The post-operative complications are listed below in Table 3 and arranged in early or late complications. Pulmonary congestion with or without the presence of pneumonia was the most common complication at 40% with more patients in the liberal intraoperative fluid group. There is no significant difference in comparison with the restricted group, but it is close (p=0.06).

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There were lesser complications related to volume delivery in the restricted group in the following data: electrolyte imbalance, abdominal distention, sepsis and cardiac arrest. Finally the odds of developing complications with a liberal fluid delivery is 1.83x the usual (Table 3).

DISCUSSION: | Back

The fluid regimen for the restricted group was now set at 600 ml/hr or less which was significantly different from that of the liberal group in terms of fluids delivered (2104 ml vs. 4066 ml, p=0.0003). The operative time was similar in both groups together with the postoperative period. The total fluid balances of the day for the rest of the postoperative course could have helped in the determination of fluid effect, but due to the nature of the study (=retrospective) this could not be done. New approaches to the conduct of surgery have been developed and on-going, all designed to put physiology back to the practice of surgery and it is hoped this could result to improvements of surgical patient care. These are the ERAS program (6) and the appropriate fluid for perioperative use especially saline (7). Hopefully the following observations related to increase fluid delivery can be changed in the future: weight increase of 3–6 kg (8.9), decreased muscular oxygen tension due to increased intravenous fluid especially crystalloids (10), delayed recovery of gastrointestinal function (8), and poor survival (11-13).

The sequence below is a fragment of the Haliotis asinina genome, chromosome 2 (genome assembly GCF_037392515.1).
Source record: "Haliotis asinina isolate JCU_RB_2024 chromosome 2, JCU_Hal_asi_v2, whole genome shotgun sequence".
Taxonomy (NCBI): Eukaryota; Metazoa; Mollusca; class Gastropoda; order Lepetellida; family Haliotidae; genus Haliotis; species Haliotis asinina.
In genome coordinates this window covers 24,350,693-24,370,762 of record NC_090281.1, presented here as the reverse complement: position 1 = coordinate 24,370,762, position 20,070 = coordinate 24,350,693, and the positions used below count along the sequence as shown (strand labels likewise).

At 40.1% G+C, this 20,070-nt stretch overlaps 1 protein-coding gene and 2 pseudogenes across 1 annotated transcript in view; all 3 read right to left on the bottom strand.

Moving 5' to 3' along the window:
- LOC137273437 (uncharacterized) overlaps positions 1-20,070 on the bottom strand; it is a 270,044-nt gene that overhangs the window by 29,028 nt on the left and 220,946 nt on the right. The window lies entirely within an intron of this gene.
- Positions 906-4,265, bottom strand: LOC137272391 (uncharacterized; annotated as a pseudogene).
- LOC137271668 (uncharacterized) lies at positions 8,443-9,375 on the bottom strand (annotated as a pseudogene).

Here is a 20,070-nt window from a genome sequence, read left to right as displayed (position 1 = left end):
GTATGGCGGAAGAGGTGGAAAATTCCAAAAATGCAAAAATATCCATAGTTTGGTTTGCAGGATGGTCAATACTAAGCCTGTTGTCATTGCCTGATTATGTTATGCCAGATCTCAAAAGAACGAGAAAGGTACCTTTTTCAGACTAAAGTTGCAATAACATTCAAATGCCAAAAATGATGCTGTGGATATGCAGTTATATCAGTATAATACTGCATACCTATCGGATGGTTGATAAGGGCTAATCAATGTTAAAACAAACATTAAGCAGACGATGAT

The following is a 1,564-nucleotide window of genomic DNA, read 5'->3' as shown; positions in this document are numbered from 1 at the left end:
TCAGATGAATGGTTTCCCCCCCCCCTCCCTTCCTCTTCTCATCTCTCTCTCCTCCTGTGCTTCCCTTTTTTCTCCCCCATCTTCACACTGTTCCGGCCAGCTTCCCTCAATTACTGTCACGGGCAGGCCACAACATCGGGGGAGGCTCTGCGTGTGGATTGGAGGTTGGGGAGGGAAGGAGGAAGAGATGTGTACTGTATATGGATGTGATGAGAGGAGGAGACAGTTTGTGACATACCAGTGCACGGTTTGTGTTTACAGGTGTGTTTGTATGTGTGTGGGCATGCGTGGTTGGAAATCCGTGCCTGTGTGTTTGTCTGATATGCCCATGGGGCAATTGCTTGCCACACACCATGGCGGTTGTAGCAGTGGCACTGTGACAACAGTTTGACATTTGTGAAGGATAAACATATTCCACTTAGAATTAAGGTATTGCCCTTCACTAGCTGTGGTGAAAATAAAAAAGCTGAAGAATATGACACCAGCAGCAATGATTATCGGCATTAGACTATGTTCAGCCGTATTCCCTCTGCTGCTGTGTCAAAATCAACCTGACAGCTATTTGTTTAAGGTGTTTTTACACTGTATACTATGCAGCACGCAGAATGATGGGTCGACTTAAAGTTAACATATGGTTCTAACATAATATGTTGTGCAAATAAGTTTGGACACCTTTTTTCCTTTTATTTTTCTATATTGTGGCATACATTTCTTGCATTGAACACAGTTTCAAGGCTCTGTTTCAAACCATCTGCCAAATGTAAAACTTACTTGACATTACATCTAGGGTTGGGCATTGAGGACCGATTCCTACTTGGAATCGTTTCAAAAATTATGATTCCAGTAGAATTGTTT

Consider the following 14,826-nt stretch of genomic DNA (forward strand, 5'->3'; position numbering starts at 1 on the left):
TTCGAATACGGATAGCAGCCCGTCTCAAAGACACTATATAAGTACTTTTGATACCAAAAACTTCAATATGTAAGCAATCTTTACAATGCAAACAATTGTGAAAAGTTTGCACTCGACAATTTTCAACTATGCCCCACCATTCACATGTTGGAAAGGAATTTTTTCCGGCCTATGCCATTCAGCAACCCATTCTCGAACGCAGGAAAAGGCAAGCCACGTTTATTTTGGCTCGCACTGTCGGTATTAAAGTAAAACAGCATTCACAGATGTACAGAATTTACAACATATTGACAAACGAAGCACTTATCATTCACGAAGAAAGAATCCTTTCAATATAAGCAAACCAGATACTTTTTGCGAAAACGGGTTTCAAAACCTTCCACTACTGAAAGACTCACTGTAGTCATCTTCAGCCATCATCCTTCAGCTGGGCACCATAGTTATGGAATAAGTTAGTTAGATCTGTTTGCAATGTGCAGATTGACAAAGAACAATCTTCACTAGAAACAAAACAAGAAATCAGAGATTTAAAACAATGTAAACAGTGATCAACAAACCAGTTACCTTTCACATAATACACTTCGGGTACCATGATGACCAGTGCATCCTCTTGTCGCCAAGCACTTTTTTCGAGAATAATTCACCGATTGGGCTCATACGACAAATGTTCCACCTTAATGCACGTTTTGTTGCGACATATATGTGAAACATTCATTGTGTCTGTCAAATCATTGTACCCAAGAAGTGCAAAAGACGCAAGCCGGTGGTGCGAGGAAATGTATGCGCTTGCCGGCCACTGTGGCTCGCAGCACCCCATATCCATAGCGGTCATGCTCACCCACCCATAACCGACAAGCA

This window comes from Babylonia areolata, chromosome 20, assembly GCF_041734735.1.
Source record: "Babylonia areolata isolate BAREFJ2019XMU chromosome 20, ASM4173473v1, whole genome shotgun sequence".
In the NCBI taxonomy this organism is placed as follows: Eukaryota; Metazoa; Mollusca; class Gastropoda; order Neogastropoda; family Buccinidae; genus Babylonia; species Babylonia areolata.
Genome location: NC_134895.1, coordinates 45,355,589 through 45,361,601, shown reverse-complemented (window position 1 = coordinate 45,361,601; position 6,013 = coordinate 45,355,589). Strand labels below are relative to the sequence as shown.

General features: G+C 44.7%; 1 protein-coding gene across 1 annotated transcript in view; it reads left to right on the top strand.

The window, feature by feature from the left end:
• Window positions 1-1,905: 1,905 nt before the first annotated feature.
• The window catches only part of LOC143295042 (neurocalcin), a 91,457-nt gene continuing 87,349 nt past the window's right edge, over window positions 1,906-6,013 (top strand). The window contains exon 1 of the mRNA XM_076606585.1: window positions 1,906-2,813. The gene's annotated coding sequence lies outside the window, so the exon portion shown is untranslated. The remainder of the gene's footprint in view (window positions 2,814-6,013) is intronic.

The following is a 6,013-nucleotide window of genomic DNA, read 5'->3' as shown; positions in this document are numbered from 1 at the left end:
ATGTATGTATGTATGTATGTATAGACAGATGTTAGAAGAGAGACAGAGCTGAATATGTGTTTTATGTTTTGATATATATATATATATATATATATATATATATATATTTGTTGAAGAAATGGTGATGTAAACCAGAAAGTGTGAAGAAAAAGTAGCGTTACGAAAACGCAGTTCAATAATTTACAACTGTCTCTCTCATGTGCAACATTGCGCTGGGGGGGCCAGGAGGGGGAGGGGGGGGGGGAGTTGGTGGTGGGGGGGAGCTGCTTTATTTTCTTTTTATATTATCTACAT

The study showed a trend towards better results with the restricted fluid group. These were mainly related to the lower volume of fluid delivered and the type of fluids delivered (Table 2). Crystalloids and colloids were mainly the fluids in the restrictive group compared to the liberal group which had all combinations from crystalloids to colloids to blood. Therefore, the complications related to volume were lower in the restrictive group which were the following: electrolyte imbalance (4 vs. 6), abdominal distention (2 vs. 3), and congestion/pneumonia (6 vs. 11). Infectious complication like sepsis was lower (1 vs. 4) and there was less cardiac arrest (1 vs. 2) in the restrictive group. Conversely, the odds of developing more complications is higher with the liberal fluid delivery group (=1.83) (Table 3).